Often featured as children’s toys or logos for oil companies, the Members of the Sauropod Family are iconic Dinosaurs. These quintessential Dinosaurs had long bodies, long necks, and long tails. When giant leg bones of various Sauropods were first found, people could not imagine anything so huge that lived on land. These days, people take the enormous size of these plant-eaters for granted.
In the 1840s, people originally thought that Sauropod bones were those of Whales. Since these bones were hollow, people then thought they could be those of Pterosaurs (Flying Reptiles). Then in the 1870s, complete skeletons of various Sauropods were discovered in the United States. Diplodocus and Apatosaurus astonished people with their great size. In the following years, larger and larger Sauropods were found. Argentinosaurus of Argentina is now the largest of the known Dinosaurs (117 feet (35 meters) long).
The Members of the Sauropod Family can be roughly divided into three groups. Appearing in the Late Triassic (205 million years ago), Primitive Sauropods established the basic body plan for the entire Family. One difference between these early Sauropods and the later Members of the Family is their super-long neck. A Primitive Sauropod, Mamenchisaurus of China had one of the longest necks of any animal. (His neck was about 82 feet (25 meters) long.)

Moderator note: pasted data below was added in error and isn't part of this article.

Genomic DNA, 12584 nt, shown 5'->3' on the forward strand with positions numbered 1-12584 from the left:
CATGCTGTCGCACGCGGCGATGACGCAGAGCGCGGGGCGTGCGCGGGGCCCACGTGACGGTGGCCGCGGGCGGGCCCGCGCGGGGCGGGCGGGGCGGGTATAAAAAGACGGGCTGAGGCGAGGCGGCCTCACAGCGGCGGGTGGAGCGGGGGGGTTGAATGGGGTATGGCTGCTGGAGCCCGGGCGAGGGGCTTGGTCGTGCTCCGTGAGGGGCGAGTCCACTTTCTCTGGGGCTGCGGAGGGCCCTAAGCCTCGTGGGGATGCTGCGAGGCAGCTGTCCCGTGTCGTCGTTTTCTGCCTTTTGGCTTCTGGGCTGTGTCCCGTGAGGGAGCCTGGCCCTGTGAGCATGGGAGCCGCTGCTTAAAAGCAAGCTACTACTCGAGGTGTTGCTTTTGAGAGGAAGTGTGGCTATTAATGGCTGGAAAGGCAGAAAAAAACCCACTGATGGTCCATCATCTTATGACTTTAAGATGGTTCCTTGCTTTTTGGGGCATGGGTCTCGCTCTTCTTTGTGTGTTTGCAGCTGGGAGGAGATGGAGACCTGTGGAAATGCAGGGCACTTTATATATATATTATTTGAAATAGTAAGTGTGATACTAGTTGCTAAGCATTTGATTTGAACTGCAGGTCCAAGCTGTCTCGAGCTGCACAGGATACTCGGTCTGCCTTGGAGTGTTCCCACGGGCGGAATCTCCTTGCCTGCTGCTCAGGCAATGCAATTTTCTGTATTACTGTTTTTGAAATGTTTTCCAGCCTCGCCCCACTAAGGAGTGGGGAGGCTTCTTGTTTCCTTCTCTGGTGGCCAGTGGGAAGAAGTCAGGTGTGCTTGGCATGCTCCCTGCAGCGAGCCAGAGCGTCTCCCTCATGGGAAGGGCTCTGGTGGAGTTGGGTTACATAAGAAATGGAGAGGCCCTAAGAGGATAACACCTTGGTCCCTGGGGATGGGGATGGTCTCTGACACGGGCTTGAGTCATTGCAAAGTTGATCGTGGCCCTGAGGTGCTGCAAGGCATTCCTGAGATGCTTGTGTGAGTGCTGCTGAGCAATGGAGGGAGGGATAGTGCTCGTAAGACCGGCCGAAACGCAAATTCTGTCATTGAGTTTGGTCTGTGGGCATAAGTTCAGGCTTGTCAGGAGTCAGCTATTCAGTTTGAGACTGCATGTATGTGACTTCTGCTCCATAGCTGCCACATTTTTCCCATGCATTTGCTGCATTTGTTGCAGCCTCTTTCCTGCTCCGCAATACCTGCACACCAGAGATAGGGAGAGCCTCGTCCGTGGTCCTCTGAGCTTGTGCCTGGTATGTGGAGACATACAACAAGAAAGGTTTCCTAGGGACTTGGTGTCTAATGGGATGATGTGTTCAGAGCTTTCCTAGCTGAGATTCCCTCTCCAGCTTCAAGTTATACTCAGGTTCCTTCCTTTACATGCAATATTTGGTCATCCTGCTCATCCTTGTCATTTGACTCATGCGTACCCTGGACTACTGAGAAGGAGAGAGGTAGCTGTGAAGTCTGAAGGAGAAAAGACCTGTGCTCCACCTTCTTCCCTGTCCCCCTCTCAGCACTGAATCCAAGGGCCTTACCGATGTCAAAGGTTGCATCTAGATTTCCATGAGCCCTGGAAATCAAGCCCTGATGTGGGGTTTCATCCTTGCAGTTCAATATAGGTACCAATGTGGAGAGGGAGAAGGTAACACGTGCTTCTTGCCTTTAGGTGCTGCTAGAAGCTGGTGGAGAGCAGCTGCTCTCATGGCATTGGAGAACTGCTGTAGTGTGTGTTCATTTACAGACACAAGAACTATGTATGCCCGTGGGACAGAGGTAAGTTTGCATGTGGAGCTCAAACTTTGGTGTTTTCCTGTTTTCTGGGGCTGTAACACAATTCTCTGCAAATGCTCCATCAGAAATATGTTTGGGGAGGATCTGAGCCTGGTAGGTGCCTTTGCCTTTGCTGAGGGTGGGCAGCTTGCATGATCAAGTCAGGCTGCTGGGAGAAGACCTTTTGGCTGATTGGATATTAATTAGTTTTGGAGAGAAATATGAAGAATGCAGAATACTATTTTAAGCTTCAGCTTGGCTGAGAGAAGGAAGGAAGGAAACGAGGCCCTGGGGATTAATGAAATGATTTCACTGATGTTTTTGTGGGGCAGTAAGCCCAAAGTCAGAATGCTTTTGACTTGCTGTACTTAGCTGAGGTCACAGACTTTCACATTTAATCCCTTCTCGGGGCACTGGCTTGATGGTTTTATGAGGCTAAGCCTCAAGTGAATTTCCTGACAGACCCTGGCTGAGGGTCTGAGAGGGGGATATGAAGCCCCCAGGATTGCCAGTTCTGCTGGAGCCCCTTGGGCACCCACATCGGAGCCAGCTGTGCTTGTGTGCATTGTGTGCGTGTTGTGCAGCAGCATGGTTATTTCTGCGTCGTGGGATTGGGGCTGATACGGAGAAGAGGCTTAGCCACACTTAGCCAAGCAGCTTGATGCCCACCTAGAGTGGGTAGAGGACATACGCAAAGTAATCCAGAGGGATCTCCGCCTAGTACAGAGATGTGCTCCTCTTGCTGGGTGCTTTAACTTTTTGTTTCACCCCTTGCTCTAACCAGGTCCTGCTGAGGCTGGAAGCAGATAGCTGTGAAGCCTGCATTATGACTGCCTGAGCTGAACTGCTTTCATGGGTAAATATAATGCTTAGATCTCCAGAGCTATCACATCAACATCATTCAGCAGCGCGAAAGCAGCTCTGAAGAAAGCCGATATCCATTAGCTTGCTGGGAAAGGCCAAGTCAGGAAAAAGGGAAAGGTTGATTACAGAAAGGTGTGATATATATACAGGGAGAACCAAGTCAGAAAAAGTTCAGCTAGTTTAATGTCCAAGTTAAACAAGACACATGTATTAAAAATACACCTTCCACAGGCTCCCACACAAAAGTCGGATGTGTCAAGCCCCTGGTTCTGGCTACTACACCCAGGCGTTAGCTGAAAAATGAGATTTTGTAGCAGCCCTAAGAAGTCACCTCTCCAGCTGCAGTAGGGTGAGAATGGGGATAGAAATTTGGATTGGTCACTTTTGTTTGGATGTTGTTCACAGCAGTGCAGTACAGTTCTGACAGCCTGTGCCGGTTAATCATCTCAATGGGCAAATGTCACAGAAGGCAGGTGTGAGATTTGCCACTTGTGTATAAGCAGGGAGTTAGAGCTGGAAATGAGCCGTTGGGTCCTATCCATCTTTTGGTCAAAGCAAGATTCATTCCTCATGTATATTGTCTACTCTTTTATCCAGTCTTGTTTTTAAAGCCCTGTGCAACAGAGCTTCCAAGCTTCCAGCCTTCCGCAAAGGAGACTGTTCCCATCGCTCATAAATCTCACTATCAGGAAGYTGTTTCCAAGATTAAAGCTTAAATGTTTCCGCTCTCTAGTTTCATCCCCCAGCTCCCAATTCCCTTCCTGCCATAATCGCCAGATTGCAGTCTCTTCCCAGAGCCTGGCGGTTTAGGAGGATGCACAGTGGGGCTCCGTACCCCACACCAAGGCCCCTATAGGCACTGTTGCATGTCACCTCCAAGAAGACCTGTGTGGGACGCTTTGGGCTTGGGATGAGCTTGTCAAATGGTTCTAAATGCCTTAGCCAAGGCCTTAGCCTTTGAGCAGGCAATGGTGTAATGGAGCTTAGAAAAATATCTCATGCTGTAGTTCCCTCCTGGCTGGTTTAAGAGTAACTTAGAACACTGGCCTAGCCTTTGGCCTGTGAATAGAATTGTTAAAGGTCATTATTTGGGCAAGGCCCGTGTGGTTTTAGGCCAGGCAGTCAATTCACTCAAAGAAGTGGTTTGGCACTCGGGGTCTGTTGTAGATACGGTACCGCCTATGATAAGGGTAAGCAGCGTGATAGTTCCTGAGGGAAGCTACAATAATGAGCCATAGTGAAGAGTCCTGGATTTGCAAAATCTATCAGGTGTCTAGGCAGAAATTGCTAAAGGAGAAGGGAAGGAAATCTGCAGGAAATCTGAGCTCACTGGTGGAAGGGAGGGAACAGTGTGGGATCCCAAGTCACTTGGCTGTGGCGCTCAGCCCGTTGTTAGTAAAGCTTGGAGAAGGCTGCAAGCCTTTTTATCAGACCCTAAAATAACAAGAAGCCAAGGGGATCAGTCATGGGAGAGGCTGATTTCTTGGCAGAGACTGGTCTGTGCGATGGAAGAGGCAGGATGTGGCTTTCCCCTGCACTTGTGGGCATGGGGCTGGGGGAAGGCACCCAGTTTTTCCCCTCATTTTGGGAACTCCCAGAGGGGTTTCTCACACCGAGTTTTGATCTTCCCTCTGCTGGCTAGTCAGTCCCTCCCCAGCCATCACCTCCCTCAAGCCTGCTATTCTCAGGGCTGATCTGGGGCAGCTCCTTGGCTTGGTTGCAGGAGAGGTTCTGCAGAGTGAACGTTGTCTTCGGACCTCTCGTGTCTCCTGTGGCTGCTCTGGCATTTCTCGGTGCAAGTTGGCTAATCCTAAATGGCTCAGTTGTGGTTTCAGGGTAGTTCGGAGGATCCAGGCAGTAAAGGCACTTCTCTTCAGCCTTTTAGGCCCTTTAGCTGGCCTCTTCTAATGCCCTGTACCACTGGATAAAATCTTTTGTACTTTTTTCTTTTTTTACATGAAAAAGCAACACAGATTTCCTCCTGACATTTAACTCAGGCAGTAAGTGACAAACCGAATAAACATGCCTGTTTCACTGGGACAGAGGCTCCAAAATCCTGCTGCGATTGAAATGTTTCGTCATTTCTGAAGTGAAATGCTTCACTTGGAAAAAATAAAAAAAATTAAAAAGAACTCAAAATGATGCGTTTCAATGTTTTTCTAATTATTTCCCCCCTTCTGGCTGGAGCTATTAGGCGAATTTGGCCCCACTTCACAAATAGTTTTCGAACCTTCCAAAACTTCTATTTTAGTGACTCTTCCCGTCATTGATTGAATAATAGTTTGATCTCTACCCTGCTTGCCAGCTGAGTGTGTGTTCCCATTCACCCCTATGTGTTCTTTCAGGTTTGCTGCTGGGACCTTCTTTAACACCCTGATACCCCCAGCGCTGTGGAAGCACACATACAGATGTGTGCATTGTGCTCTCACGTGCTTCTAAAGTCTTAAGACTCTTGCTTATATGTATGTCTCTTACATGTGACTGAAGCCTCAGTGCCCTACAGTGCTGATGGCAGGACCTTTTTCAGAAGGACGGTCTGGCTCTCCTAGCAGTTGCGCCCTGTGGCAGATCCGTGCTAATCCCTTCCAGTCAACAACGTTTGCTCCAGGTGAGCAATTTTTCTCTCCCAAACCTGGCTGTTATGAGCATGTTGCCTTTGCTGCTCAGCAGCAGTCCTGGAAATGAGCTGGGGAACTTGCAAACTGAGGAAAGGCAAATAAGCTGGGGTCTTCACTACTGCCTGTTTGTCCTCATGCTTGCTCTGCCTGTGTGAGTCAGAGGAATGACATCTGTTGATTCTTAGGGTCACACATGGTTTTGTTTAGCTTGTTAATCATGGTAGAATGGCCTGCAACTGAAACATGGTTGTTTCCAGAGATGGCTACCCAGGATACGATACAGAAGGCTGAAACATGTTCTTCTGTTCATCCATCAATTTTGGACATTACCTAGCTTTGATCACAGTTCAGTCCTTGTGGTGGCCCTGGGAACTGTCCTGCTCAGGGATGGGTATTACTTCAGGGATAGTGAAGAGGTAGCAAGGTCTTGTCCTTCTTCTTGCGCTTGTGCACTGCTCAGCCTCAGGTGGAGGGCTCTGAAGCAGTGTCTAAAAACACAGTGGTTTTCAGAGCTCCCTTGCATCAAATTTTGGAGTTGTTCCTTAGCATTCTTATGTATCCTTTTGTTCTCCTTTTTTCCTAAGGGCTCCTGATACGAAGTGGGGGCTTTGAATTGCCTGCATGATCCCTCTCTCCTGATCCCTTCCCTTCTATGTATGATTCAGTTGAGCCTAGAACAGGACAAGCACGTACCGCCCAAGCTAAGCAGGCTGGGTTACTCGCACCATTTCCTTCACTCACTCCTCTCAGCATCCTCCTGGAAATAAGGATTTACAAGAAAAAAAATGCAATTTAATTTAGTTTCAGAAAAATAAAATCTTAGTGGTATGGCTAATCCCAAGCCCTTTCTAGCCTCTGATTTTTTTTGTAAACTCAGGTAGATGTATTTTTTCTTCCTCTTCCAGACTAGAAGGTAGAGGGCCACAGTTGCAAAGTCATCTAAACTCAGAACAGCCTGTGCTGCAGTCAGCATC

The later Members are split into the Whip-tailed (Diplodocoids) Sauropods and Big-nosed (Macronaria) Sauropods. Diplodocus, with her agile whip-tail, gave the name for her group. Meanwhile the Big-nosed Sauropods possessed a large nose-opening on their foreheads. However, their nostrils were further down on their faces. Brachiosaurus, the tallest of all the Dinosaurs, was a member of this group. Meanwhile, Argentinosaurus was the largest of the Titanosaurs, who were the biggest of the Macronarians.
Sauropods demonstrate stateliness and grace. Despite their immense size, They roamed serenely across the land. Moving majestically, these excellent walkers left their foot prints everywhere. With their flexible whiptails, Diplodocoids snapped at hungry predators, without breaking their stride. Unafraid of anyone, Sauropods lived their lives undisturbed. The stately bearing of the Sauropods is something that we can emulate in our lives.